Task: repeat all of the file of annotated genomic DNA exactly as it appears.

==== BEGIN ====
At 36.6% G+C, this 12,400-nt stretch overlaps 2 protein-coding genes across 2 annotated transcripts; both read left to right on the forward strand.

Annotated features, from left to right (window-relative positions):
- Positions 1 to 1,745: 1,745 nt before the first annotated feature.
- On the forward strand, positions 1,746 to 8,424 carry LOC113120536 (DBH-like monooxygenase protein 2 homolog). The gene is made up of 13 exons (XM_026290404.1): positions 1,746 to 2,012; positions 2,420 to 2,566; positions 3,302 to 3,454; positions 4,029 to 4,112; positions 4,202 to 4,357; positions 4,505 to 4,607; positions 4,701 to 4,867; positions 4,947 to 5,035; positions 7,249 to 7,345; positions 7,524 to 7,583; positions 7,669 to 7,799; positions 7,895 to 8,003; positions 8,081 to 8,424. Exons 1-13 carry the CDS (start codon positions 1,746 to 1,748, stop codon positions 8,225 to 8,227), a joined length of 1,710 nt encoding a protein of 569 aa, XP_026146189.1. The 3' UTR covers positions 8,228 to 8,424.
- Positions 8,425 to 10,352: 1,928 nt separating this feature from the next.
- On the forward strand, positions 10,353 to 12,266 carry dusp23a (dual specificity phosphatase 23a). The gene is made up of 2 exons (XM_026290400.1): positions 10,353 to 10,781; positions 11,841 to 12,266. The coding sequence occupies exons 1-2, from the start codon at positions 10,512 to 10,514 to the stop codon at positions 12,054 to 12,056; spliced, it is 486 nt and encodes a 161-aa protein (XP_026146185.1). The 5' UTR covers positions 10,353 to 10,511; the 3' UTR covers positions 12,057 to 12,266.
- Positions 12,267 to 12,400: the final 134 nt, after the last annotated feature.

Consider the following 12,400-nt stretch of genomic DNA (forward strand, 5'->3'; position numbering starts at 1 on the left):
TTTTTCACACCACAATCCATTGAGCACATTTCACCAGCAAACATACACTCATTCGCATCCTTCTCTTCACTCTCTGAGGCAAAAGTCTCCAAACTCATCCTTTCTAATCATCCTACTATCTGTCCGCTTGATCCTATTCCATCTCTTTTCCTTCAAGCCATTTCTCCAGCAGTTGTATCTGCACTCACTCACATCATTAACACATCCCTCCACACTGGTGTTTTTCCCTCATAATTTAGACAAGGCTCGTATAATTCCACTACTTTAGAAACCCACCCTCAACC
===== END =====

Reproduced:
At 36.6% G+C, this 12,400-nt stretch overlaps 2 protein-coding genes across 2 annotated transcripts; both read left to right on the forward strand.

Annotated features, from left to right (window-relative positions):
- Positions 1 to 1,745: 1,745 nt before the first annotated feature.
- On the forward strand, positions 1,746 to 8,424 carry LOC113120536 (DBH-like monooxygenase protein 2 homolog). The gene is made up of 13 exons (XM_026290404.1): positions 1,746 to 2,012; positions 2,420 to 2,566; positions 3,302 to 3,454; positions 4,029 to 4,112; positions 4,202 to 4,357; positions 4,505 to 4,607; positions 4,701 to 4,867; positions 4,947 to 5,035; positions 7,249 to 7,345; positions 7,524 to 7,583; positions 7,669 to 7,799; positions 7,895 to 8,003; positions 8,081 to 8,424. Exons 1-13 carry the CDS (start codon positions 1,746 to 1,748, stop codon positions 8,225 to 8,227), a joined length of 1,710 nt encoding a protein of 569 aa, XP_026146189.1. The 3' UTR covers positions 8,228 to 8,424.
- Positions 8,425 to 10,352: 1,928 nt separating this feature from the next.
- On the forward strand, positions 10,353 to 12,266 carry dusp23a (dual specificity phosphatase 23a). The gene is made up of 2 exons (XM_026290400.1): positions 10,353 to 10,781; positions 11,841 to 12,266. The coding sequence occupies exons 1-2, from the start codon at positions 10,512 to 10,514 to the stop codon at positions 12,054 to 12,056; spliced, it is 486 nt and encodes a 161-aa protein (XP_026146185.1). The 5' UTR covers positions 10,353 to 10,511; the 3' UTR covers positions 12,057 to 12,266.
- Positions 12,267 to 12,400: the final 134 nt, after the last annotated feature.

Consider the following 12,400-nt stretch of genomic DNA (forward strand, 5'->3'; position numbering starts at 1 on the left):
TTTTTCACACCACAATCCATTGAGCACATTTCACCAGCAAACATACACTCATTCGCATCCTTCTCTTCACTCTCTGAGGCAAAAGTCTCCAAACTCATCCTTTCTAATCATCCTACTATCTGTCCGCTTGATCCTATTCCATCTCTTTTCCTTCAAGCCATTTCTCCAGCAGTTGTATCTGCACTCACTCACATCATTAACACATCCCTCCACACTGGTGTTTTTCCCTCATAATTTAGACAAGGCTCGTATAATTCCACTACTTTAGAAACCCACCCTCAACC